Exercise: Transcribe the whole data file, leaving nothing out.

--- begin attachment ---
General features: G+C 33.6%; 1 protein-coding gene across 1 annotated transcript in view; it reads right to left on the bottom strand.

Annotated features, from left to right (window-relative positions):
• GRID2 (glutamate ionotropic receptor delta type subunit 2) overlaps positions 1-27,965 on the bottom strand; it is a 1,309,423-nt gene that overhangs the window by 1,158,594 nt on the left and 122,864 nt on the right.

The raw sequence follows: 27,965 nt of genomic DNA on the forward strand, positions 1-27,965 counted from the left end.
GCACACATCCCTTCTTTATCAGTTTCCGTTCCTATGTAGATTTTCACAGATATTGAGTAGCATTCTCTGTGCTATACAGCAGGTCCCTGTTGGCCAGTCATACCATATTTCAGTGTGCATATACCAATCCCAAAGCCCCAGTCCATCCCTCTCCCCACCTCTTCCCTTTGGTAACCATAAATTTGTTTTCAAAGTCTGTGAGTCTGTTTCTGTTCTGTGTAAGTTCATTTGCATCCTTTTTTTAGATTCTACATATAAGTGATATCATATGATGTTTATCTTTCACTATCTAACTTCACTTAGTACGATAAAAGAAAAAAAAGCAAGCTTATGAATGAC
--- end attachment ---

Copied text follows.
General features: G+C 33.6%; 1 protein-coding gene across 1 annotated transcript in view; it reads right to left on the bottom strand.

Annotated features, from left to right (window-relative positions):
• GRID2 (glutamate ionotropic receptor delta type subunit 2) overlaps positions 1-27,965 on the bottom strand; it is a 1,309,423-nt gene that overhangs the window by 1,158,594 nt on the left and 122,864 nt on the right.

The raw sequence follows: 27,965 nt of genomic DNA on the forward strand, positions 1-27,965 counted from the left end.
GCACACATCCCTTCTTTATCAGTTTCCGTTCCTATGTAGATTTTCACAGATATTGAGTAGCATTCTCTGTGCTATACAGCAGGTCCCTGTTGGCCAGTCATACCATATTTCAGTGTGCATATACCAATCCCAAAGCCCCAGTCCATCCCTCTCCCCACCTCTTCCCTTTGGTAACCATAAATTTGTTTTCAAAGTCTGTGAGTCTGTTTCTGTTCTGTGTAAGTTCATTTGCATCCTTTTTTTAGATTCTACATATAAGTGATATCATATGATGTTTATCTTTCACTATCTAACTTCACTTAGTACGATAAAAGAAAAAAAAGCAAGCTTATGAATGAC